Stand up Before You Become A Victim Of The Beast  

“Each one hopes that if he feeds the crocodile enough, the crocodile will eat him (her) last. All of them hope that the storm will pass before their turn comes to be devoured.” Winston Churchill

The above quotation is from one of the finest political wits, Winston Churchill, which was said to the neutral states on January 20, 1940, during World War Two. His words became one of the living reminders for us not to be appeasers who feeds a beast, while we hope to be the last of his victim. In politics, appeasement is “a policy of making one sided concession at the expense of the third party with nothing offered in return, but in a vain attempt to satisfy the aspiration of an authoritarian regime.” The Eritrean contemporary politics has plenty of examples of people who fed the beast, hoping the despotic beast will pass away before the beast greedily devours them.

In political science, the beast is “a metaphor for rogue and most powerful leaders, who are set on, only to satisfying their appetite for power and wealth, at the expense of every citizen.” Most Eritreans are feeding the beast and his party, forgetting that they will be the victims – either directly, risking their own lives, or indirectly risking the lives of their own families and extended relatives. A beast does not discriminate, it is only a matter of time, and turns. We have seen the Eritrean beast consuming Eritrean lives – individuals after individuals, and groups after groups, in the last 45 years, since 1970.

Whether we are in the opposition mourning the predicament of our people, or the PFDJites who are gleefully isolating our nation and suffocating our people, the era of “self-appointed leaders and parties” who play the role of charting the way forward for the nations of the world is slowly diminishing.  Something wider, more engaging and infinitely more satisfying to individual participants, is arising [Micah Sifry,2004]. And as such, Eritrean politics will not escape the influence of such overwhelming developing realities.

Fighting A Totalitarian Regime: A matter of Priority

The Chinese human rights activist, Chen Guangcheng, in a lecture at Princeton University, sponsored by the school’s Witherspoon Institute, has to say the following: “To eliminate the bad in the world, the removal of a totalitarian governments need to be the priority.” Something in our fight, that the opposition camp failed to make our priority. Totalitarian governments are governments in which the states involve themselves in all facets of society, including the daily life of their citizens. Totalitarian governments seek to control not only all economic and political matters, but also the attitudes, values, and beliefs of their population. Notwithstanding the many differences among totalitarian regimes and states, indeed, they have many common characteristics. Three totalitarians out of the many that explicitly define their commonalities are worth mentioning (a) the existence of an ideology that address all aspect of life and the means of how to attain the final goal as set forth by them (b) a single party through which the people are mobilized to muster the energy and the support of the masses (c) the party leadership steadfastly maintains monopolistic control over the government system, and that includes, the Police, Military, Communications, economic, and educational system. That is why Orwell, in his work in Burma, exposed the truth that “a totalitarian is a basic evil” before he went to Spain to fight in the civil war.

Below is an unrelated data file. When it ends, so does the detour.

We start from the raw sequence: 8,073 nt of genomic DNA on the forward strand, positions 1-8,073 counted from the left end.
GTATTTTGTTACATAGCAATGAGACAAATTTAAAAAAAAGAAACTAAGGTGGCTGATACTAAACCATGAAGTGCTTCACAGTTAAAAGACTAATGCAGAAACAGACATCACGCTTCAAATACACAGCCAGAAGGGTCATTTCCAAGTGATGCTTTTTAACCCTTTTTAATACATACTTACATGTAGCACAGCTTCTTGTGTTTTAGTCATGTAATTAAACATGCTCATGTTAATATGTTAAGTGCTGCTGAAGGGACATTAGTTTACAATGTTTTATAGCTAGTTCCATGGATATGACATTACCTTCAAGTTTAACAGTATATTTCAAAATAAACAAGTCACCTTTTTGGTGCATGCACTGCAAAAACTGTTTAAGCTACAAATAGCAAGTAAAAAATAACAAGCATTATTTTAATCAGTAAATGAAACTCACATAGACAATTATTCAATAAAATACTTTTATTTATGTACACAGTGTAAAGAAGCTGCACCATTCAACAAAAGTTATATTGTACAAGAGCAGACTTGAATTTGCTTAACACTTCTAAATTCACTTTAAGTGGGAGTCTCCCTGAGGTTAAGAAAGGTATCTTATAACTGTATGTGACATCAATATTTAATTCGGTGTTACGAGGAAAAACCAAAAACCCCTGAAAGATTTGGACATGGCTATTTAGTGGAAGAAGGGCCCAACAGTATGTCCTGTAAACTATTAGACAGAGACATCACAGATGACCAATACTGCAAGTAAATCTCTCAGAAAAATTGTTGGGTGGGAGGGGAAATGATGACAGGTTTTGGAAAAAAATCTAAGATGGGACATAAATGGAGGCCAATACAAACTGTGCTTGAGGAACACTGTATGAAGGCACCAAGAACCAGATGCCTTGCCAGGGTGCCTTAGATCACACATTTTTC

From a historical prospect, there is no single cause for the growth of totalitarian tendencies, despite the theoretical roots in the collectivist political theory of Plato, Rousseau, and Marx. The emergence of totalitarian form of governments are more of “results of specific historical forces”, than a single cause that depict the phenomenon itself.

The Birth of a Despot: A Precursor to a Totalitarianism

In his column, “Branna” of December 23, 2003 Aklilu Zere wrote that he had witnessed the birth of the Eritrean despot in “Fishei Maria”, in September 29, 1976. Metaphorically, Aklilu, in a Freytag’s analysis, “the exposition,” introduced the important background about the graphic circular set of the meeting of the thirty important individuals of the organization, that depict the birth of the despot. He further elaborated in a similar Freytag’s pyramid, that the “Rising action” had continued to increase the power of “NISU” by the elimination of the elite of the organization whom he thought could threaten his power. In a dramatic rising action, symbolizing the “theory of dramatic structure,” the power of the despot reached its climax by building a system and institutions that secure his totalitarianism. The Eritrean people, despite all the sacrifice they made for the birth of their nation, continued to endure the evils of the totalitarian regime of Asmara.

Margret Atwood’s novel “The Handmaid’s Tale” also reveals the peculiar evils of totalitarianism in which “totalitarianism destroys the ability of subjects to trust each other, and consequently prevents the subjects from forming and sustaining deep relationships with others.” Similarly, she revealed, that totalitarianism also gives rise to another evil as it destroys “the capacity of agents to engage in cooperative action as equals.”